Cannabinoids and the Endocannabinoid System
Cannabis is made up of different cannabinoids, which are the active ingredients found in marijuana. Each cannabinoid has a unique profile with specific medicinal/therapeutic properties, and functions.
The Different Cannabinoids
THC (Tetrahydrocannabinol), CBD (cannabidiol), and lesser known: CBN, CBG, CBC, THCV. These cannabinoids work like a lock and key, fitting into different CB1 receptors (found mostly in the brain) and CB2 receptors (found in the immune and peripheral nervous system) to maintain homeostasis in the body.
Cannabinoids are not just in Cannabis, though! There are Endogenous Cannabinoids (endocannabinoids), which are cannabinoids that our bodies naturally produce, and Exogenous Cannabinoids which are cannabinoids from "outside of the body."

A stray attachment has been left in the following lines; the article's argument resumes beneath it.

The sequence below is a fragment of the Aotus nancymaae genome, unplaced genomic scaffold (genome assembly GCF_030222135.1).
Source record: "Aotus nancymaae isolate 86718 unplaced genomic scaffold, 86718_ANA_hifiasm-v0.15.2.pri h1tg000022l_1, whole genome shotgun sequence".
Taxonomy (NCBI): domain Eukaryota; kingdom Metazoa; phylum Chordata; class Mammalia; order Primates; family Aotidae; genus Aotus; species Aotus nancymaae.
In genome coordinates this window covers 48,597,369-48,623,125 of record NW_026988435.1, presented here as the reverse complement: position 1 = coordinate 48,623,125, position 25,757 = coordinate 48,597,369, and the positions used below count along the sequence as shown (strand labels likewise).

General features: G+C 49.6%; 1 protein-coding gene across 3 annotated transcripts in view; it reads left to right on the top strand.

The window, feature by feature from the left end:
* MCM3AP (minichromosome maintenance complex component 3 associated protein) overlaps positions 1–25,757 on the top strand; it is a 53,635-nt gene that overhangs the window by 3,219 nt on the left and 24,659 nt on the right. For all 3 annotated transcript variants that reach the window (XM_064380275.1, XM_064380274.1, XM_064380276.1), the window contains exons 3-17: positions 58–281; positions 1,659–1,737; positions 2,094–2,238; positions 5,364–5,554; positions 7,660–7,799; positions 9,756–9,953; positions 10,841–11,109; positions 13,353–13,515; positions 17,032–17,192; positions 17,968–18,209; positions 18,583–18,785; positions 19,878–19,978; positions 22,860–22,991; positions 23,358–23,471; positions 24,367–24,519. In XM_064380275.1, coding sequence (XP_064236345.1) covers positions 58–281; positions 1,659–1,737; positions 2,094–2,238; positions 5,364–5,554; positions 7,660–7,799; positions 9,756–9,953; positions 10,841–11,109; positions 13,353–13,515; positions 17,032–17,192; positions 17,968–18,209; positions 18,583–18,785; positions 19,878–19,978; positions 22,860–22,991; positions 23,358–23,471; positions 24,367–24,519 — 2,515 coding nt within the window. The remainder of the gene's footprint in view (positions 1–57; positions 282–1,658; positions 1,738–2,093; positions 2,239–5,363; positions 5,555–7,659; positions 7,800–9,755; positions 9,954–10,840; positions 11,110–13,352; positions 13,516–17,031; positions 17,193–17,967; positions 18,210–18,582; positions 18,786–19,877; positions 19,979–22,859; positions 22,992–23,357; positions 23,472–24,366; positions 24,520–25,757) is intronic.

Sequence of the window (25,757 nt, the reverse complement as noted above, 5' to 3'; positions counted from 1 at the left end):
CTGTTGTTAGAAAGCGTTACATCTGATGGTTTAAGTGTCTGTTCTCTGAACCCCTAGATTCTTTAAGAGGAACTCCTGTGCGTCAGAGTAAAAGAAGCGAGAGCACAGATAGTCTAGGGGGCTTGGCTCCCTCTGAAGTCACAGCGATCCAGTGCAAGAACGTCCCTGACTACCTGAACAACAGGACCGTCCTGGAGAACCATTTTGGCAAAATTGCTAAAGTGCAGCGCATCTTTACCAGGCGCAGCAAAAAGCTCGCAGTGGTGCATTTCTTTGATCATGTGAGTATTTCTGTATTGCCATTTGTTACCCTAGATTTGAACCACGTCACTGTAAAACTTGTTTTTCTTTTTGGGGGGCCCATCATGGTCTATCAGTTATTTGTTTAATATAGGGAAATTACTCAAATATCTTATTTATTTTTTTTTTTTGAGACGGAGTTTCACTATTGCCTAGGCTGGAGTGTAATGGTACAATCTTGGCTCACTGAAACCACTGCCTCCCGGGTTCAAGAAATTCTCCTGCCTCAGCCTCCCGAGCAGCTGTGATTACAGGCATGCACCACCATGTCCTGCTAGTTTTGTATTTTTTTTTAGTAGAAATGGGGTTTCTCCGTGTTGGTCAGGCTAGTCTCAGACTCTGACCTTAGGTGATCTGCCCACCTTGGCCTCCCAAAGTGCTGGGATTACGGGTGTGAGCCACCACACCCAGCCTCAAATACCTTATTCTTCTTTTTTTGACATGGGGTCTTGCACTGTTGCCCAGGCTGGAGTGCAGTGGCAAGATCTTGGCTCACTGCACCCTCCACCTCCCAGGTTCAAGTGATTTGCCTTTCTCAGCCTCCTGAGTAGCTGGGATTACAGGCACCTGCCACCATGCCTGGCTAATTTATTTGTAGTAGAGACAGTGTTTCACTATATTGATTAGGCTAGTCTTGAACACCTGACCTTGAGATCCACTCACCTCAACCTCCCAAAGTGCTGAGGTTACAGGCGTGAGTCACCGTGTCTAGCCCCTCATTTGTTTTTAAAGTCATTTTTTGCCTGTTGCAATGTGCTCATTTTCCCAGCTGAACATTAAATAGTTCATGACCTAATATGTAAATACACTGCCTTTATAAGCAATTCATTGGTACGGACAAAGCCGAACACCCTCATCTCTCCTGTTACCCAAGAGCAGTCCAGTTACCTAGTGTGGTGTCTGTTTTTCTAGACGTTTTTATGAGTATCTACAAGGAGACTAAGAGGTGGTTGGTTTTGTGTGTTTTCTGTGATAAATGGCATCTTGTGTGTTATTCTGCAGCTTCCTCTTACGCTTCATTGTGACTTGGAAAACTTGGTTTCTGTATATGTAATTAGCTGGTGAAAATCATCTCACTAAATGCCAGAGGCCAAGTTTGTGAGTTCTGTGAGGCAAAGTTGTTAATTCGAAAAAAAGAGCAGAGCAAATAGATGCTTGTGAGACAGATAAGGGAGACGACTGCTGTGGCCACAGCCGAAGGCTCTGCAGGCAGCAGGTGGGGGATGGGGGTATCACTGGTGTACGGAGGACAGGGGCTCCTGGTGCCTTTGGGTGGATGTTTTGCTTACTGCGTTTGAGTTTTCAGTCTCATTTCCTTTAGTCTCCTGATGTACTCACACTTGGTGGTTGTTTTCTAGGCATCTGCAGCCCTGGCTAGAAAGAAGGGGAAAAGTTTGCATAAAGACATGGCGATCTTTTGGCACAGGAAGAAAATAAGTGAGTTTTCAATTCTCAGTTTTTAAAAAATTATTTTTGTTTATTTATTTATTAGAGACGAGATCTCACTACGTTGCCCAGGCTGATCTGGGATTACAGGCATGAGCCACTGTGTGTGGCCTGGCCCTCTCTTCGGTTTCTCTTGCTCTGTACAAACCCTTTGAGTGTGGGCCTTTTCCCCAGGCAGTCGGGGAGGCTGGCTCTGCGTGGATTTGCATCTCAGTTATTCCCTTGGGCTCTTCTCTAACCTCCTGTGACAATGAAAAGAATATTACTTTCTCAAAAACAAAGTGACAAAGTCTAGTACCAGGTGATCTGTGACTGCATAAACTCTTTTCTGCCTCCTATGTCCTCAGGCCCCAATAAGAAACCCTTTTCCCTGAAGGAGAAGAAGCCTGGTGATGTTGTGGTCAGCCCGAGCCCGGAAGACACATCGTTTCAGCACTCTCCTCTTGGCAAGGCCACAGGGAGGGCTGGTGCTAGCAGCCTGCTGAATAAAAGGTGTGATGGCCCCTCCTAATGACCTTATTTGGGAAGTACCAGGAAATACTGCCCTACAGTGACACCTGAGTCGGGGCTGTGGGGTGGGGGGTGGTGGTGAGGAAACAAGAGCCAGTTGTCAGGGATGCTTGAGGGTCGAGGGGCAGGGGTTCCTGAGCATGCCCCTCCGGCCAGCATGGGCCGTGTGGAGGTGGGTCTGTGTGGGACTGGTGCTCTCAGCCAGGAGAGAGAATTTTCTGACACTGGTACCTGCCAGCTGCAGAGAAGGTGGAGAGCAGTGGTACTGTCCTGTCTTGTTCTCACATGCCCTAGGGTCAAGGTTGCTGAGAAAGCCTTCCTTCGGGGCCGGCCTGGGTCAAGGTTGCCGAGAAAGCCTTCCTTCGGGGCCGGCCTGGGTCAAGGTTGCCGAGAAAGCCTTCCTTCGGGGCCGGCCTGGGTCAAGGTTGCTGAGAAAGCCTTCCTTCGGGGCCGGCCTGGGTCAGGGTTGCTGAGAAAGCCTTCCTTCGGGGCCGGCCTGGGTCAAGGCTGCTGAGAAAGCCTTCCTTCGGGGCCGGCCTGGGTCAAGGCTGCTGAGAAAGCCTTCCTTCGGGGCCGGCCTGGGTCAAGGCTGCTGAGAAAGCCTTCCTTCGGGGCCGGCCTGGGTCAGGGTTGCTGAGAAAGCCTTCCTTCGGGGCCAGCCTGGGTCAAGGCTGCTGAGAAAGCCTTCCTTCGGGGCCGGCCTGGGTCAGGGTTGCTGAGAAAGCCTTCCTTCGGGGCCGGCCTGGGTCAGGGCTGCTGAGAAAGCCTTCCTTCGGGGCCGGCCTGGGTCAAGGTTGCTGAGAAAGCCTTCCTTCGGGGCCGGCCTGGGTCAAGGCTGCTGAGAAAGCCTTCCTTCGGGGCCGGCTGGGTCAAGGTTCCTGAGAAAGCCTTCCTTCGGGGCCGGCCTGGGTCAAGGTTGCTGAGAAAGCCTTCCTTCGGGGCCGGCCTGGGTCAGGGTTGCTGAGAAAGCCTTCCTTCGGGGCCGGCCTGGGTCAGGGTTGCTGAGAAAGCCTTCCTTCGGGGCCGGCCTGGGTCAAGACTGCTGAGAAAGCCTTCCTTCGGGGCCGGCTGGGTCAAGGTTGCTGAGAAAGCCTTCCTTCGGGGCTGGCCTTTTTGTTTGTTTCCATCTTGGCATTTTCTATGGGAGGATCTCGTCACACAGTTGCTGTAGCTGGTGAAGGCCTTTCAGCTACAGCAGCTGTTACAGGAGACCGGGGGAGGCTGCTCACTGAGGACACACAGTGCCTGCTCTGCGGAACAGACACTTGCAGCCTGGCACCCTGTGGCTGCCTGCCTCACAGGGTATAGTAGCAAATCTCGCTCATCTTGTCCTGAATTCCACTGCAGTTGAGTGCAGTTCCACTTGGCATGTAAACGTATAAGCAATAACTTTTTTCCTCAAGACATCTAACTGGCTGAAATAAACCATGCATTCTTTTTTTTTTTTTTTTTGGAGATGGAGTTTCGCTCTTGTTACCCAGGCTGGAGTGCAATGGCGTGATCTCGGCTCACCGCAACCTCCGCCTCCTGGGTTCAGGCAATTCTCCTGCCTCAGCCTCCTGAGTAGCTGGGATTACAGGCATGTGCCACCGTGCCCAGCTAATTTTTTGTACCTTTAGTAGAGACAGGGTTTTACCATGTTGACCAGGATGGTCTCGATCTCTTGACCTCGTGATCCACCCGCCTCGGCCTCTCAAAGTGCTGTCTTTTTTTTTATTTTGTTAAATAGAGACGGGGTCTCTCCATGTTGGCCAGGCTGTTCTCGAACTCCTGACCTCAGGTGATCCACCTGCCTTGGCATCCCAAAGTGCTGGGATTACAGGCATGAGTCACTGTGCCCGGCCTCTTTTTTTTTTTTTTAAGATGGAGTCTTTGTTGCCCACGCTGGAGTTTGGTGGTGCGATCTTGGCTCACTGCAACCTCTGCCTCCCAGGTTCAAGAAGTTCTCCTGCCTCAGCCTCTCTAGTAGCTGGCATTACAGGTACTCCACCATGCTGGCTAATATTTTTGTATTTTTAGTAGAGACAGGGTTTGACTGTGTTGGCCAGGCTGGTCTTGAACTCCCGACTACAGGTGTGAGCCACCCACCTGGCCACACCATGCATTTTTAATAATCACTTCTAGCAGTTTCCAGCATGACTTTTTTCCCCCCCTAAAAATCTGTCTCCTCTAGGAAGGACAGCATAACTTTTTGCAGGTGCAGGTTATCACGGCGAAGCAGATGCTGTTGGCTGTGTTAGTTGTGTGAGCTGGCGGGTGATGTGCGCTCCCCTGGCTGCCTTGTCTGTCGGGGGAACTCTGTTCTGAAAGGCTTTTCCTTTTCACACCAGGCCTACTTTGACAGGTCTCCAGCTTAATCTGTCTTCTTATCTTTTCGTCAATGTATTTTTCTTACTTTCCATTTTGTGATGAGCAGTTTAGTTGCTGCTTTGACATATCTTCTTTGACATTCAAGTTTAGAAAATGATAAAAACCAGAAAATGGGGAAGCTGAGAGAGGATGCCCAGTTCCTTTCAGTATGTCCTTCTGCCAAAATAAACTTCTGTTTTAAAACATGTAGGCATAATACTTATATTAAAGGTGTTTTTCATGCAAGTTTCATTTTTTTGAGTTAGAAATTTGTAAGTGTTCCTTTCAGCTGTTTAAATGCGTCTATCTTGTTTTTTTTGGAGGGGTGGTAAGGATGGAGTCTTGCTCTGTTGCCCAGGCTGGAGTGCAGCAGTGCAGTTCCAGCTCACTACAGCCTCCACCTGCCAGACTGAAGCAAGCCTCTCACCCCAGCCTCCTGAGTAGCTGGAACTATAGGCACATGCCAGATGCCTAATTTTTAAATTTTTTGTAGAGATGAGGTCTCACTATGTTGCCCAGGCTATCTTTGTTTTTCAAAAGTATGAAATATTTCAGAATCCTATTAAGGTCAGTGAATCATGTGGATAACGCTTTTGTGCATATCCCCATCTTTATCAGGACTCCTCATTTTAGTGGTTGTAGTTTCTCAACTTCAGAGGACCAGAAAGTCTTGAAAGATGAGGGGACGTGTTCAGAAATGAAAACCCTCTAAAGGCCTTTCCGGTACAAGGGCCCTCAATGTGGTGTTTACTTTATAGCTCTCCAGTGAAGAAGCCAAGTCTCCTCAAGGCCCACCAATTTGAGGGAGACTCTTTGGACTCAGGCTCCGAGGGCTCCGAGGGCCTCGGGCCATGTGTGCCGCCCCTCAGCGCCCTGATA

Examples of endocannabinoids are Anandamide or ADA, and 2-Arachidonoylglycerol or 2-AG. These two cannabinoids are naturally produced within our bodies and bind together with exogenous cannabinoids such as thc, cbd, etc.
The Endocannabinoid System
Every human being and mammal have an endocannabinoid system. This system is a group of receptors and neuromodulatory lipids that bind and process cannabinoids in our bodies.
There are two receptors found throughout the brain, central and peripheral nervous systems: CB1 which is found mostly in the brain, and CB2, found in the central and peripheral nervous system.
Endocannabinoids attach to CB1 receptors, located on neurons, to modify the way the neurons communicate with each other. THC is an example of one that binds with CB1 receptors.
There are some cannabinoids that cant fit into the receptors though: CBD can't fit directly but has powerful indirect effects by activating enzymes that stimulate the receptors.
CBN (Cannabinol) is a weak psychoactive cannabinoid found in cannabis. CBN fits into CB2 receptors like a lock and key, just as THC/CB1.